Slightly bigger than the true compact camera but will fit in a jacket pocket so you're likely to carry it.
These cover every type of shot, from wide landscapes to close-ups of that friendly Robin on the bird-table. They aren't that expensive if you weigh things up, £500 gets you a huge range of features but you can pay less, or more.

4 - Bridge Camera. These look like a small DSLR but have a fixed zoom lens. They typically have impossibly big zoom ranges, the sort of range that you simply can't get with a DSLR at all.
Typically they are a bit awkward to carry and won't fit in a jacket pocket but, if you're prepared to sling it over your shoulder, they cover every base for a travel camera ... and more. £450 or so.

5 - Mirrorless, interchangeable lens camera. Think of these as a compact DSLR.
Because they typically have larger sensors than any of the previous types they tend to produce better image quality BUT....it may not be noticeable. The image is only better if you really understand what you're doing. They are more than capable of taking terrible pictures. The lenses will usually be sharper than a built-in lens, usually let more light in and, on the whole, take better pictures in lower light. There's absolutely no way they can compete on zoom-range with a superzoom or bridge camera but, if you want ultimate image quality, in the smallest package, at a relatively large cost, then a mirrorless "system" is the way to go. Cost? Well it's a system so it starts around £500 for the camera and then add £150 - £200 per lens. It's easy to spend £1,000.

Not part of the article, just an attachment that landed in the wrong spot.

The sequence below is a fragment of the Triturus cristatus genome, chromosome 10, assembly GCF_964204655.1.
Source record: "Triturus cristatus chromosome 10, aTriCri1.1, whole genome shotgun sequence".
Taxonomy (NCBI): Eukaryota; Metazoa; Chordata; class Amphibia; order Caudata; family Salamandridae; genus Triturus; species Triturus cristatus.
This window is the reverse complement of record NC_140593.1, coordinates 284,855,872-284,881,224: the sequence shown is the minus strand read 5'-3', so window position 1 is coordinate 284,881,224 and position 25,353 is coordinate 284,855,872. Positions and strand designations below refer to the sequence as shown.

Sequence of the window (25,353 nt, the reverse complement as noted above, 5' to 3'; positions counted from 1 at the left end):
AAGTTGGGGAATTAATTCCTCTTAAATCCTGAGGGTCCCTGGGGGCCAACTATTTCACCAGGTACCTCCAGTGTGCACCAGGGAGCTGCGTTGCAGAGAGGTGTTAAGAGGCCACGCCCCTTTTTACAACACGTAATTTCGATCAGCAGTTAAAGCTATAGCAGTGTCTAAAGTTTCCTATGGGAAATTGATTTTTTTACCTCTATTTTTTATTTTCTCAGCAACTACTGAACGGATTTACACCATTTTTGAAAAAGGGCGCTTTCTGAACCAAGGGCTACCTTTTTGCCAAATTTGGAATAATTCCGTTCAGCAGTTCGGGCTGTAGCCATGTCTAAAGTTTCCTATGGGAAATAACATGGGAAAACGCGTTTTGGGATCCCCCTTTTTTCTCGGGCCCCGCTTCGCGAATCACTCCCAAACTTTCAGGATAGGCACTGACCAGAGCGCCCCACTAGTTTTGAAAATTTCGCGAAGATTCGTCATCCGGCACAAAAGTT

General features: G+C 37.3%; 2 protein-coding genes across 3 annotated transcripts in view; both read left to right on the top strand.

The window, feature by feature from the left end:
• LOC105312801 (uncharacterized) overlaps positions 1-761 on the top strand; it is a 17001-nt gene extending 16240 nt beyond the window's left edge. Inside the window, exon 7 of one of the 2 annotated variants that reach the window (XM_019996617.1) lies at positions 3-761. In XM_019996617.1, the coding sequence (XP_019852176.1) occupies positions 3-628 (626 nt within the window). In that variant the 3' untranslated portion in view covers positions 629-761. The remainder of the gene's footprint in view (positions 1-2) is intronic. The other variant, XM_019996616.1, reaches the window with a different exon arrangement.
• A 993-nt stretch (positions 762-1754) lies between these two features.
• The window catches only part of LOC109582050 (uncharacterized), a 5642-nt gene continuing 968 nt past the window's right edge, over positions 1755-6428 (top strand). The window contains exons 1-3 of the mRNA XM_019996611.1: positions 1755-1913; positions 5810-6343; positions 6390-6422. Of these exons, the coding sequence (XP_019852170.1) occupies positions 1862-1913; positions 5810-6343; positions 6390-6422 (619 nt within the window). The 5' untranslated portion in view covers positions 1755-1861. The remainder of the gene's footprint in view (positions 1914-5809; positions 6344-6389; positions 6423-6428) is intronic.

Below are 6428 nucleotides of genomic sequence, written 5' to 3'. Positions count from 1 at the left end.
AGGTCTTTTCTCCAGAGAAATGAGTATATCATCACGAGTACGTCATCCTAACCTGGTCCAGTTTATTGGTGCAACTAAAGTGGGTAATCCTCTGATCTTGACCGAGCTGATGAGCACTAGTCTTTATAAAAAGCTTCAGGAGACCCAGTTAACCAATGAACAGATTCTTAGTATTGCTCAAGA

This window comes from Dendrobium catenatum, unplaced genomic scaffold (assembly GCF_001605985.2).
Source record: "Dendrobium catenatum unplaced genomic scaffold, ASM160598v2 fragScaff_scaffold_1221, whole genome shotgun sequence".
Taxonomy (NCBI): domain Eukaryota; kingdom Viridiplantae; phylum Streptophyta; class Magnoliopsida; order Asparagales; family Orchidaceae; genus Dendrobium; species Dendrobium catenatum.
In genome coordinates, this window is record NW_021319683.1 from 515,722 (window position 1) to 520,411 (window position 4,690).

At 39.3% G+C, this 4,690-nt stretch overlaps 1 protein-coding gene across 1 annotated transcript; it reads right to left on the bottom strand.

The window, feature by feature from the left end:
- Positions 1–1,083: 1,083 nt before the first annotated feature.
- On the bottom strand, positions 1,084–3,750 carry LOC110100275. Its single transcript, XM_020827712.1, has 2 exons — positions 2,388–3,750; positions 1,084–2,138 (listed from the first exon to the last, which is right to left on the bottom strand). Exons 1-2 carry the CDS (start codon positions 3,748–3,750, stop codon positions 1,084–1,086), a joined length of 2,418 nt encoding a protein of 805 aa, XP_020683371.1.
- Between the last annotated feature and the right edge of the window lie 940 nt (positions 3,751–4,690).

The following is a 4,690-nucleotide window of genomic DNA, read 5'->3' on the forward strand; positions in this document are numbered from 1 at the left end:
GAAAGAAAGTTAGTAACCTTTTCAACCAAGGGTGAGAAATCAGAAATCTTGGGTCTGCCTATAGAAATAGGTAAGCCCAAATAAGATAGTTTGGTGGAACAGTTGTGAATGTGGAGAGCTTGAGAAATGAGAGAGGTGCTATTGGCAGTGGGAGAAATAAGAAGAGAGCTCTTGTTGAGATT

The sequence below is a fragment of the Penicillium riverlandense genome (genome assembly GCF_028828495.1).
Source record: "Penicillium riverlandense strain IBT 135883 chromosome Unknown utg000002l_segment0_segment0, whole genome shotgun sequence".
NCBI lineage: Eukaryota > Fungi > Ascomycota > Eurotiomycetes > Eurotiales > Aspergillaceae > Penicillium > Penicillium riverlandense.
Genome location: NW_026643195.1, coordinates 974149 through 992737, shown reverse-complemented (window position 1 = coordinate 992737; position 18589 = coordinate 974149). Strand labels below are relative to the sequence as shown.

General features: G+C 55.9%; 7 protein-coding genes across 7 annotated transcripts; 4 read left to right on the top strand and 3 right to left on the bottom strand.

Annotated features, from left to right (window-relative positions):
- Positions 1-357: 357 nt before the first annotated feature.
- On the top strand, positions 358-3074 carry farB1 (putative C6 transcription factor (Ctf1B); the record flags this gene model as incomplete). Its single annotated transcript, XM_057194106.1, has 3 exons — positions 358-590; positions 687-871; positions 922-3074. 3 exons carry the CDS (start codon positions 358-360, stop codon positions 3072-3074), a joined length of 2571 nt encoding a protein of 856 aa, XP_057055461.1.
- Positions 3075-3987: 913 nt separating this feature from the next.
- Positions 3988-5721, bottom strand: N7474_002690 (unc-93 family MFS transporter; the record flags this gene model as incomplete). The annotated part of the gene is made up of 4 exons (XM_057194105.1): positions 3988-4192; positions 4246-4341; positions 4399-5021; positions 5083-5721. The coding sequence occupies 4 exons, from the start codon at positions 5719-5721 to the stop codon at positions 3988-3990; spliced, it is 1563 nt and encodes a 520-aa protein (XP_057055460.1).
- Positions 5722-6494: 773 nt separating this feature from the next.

6 - DSLR. You REALLY need to know why you want a DSLR because they aren't an obvious choice for most people.
Pros - They are capable of taking the very best images.
Cons - The above Pro is only true if you throw money at it. An low-end DSLR system is no better than a good Mirrorless or a good Compact super-zoom and has several disadvantages:
Cons - Bulky and heavy camera. Bulky and heavy lenses. Expensive to cover a large zoom range. A cheap DLSR costs the same as a good Compact superzoom and it would be hard to spot the difference unless you've spent money on half-decent lenses. They are a bloody pain to lug around all day.

So 1-6 is in order of the likelihood there is of you being bothered to carry a camera. 4, 5 and 6 require a conscious decision to carry them, 1-3 really don't, you just slip them in a pocket.

I personally think that #2 has become almost redundant due to the advent of such good phone cameras.
Of course a new iphone can cost £1,000 so I certainly would never advocate buying one JUST as a camera, that's crazy.

SO, the question is really, what TYPE of camera do you want? Once you have established that the next question is "how big is your budget?"

Once you know what type and how much we can start discussing the various manufacturers and models.

Here are my credentials..... (I also have a very nice Samsung Galaxy S7 Edge phone which I took the photo with) - DSLR , Mirrorless camera and a Compact camera.

Canon Cameras 1.jpg

One last point, maybe the most important one. Cameras are like paintbrushes.

It's possible to take great photos on every one of the above camera types AND it's possible to take terrible photos on them all as well.

Great photos and terrible photos aren't about the camera I'm afraid, it's the photographer.

Buying Leonardo DaVinci's paintbrushes won't make you a good, or bad, painter.
 
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Apr 27, 2008
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I have a couple of bridge cameras, Fuji and Nikon. They are very good but invariably I don't have them with me. Generally I use my phone or a compact Canon camera which goes in a small bag on my belt. Its a lot quicker to take a photo on the camera rather than the phone but the phone is always with me
 

ceejayt

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IMHO pointless splashing out on a DSLR or even a Bridge Camera if all you are going to do is shoot on 'Auto'.